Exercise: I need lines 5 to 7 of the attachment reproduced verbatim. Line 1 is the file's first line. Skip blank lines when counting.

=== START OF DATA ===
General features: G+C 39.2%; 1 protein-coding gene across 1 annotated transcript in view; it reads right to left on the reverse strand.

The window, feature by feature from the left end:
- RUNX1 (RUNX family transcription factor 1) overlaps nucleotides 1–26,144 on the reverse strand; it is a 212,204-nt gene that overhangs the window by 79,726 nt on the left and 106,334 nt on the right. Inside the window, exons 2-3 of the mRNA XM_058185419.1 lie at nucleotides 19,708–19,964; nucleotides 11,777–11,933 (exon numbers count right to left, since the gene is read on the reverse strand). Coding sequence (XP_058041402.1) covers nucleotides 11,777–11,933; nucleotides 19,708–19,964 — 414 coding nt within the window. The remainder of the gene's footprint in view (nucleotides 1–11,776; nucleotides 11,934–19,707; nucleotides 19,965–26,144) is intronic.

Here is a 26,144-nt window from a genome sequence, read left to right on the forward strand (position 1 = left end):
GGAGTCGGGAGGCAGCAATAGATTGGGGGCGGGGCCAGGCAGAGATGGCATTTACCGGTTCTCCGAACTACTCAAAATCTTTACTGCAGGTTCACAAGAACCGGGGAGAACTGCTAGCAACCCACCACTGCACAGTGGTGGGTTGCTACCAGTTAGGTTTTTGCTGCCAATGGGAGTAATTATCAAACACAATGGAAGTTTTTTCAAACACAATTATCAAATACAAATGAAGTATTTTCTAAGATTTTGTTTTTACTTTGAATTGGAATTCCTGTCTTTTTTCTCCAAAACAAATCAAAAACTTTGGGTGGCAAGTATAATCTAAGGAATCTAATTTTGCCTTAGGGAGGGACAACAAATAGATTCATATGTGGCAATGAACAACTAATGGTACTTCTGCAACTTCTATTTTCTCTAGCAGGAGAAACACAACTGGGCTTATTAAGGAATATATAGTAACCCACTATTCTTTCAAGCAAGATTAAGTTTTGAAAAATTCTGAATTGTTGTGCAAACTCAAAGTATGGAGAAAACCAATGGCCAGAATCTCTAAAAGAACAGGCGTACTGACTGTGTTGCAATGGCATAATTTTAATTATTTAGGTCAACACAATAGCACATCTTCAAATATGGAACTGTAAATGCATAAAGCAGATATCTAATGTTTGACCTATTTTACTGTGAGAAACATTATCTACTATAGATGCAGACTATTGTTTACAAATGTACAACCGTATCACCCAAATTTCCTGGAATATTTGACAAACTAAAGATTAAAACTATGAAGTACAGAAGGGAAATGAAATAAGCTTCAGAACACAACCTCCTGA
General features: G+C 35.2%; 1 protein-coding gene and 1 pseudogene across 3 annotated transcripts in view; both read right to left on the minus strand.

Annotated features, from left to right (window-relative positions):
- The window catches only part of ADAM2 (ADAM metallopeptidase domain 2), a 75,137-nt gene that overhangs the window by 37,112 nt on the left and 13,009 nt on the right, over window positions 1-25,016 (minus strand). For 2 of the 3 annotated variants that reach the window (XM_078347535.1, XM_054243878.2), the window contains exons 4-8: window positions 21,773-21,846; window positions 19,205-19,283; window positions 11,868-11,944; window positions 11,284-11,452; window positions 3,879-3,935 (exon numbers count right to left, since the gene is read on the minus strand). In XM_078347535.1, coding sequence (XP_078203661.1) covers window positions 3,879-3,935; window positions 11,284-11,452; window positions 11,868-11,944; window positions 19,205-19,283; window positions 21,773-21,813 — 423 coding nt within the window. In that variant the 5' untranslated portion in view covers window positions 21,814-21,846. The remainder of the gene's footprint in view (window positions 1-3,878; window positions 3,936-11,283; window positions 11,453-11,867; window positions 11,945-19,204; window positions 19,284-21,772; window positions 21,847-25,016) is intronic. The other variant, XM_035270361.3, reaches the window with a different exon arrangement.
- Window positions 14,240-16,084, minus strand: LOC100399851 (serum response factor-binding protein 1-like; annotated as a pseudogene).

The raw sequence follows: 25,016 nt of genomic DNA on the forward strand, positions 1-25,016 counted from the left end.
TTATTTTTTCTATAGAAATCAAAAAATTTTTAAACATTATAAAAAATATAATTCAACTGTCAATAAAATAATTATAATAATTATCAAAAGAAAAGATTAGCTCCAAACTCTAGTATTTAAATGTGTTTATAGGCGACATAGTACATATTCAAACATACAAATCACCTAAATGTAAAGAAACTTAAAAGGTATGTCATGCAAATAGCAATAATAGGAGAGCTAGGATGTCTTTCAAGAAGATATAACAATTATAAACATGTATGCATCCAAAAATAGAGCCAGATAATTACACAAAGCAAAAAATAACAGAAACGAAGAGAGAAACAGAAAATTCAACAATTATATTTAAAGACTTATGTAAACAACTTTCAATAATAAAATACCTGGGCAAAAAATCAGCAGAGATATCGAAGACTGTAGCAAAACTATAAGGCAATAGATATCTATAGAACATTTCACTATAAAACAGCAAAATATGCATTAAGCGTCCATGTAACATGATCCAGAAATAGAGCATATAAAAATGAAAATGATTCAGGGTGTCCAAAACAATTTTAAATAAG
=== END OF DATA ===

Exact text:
GGAGTCGGGAGGCAGCAATAGATTGGGGGCGGGGCCAGGCAGAGATGGCATTTACCGGTTCTCCGAACTACTCAAAATCTTTACTGCAGGTTCACAAGAACCGGGGAGAACTGCTAGCAACCCACCACTGCACAGTGGTGGGTTGCTACCAGTTAGGTTTTTGCTGCCAATGGGAGTAATTATCAAACACAATGGAAGTTTTTTCAAACACAATTATCAAATACAAATGAAGTATTTTCTAAGATTTTGTTTTTACTTTGAATTGGAATTCCTGTCTTTTTTCTCCAAAACAAATCAAAAACTTTGGGTGGCAAGTATAATCTAAGGAATCTAATTTTGCCTTAGGGAGGGACAACAAATAGATTCATATGTGGCAATGAACAACTAATGGTACTTCTGCAACTTCTATTTTCTCTAGCAGGAGAAACACAACTGGGCTTATTAAGGAATATATAGTAACCCACTATTCTTTCAAGCAAGATTAAGTTTTGAAAAATTCTGAATTGTTGTGCAAACTCAAAGTATGGAGAAAACCAATGGCCAGAATCTCTAAAAGAACAGGCGTACTGACTGTGTTGCAATGGCATAATTTTAATTATTTAGGTCAACACAATAGCACATCTTCAAATATGGAACTGTAAATGCATAAAGCAGATATCTAATGTTTGACCTATTTTACTGTGAGAAACATTATCTACTATAGATGCAGACTATTGTTTACAAATGTACAACCGTATCACCCAAATTTCCTGGAATATTTGACAAACTAAAGATTAAAACTATGAAGTACAGAAGGGAAATGAAATAAGCTTCAGAACACAACCTCCTGA
General features: G+C 35.2%; 1 protein-coding gene and 1 pseudogene across 3 annotated transcripts in view; both read right to left on the minus strand.

Annotated features, from left to right (window-relative positions):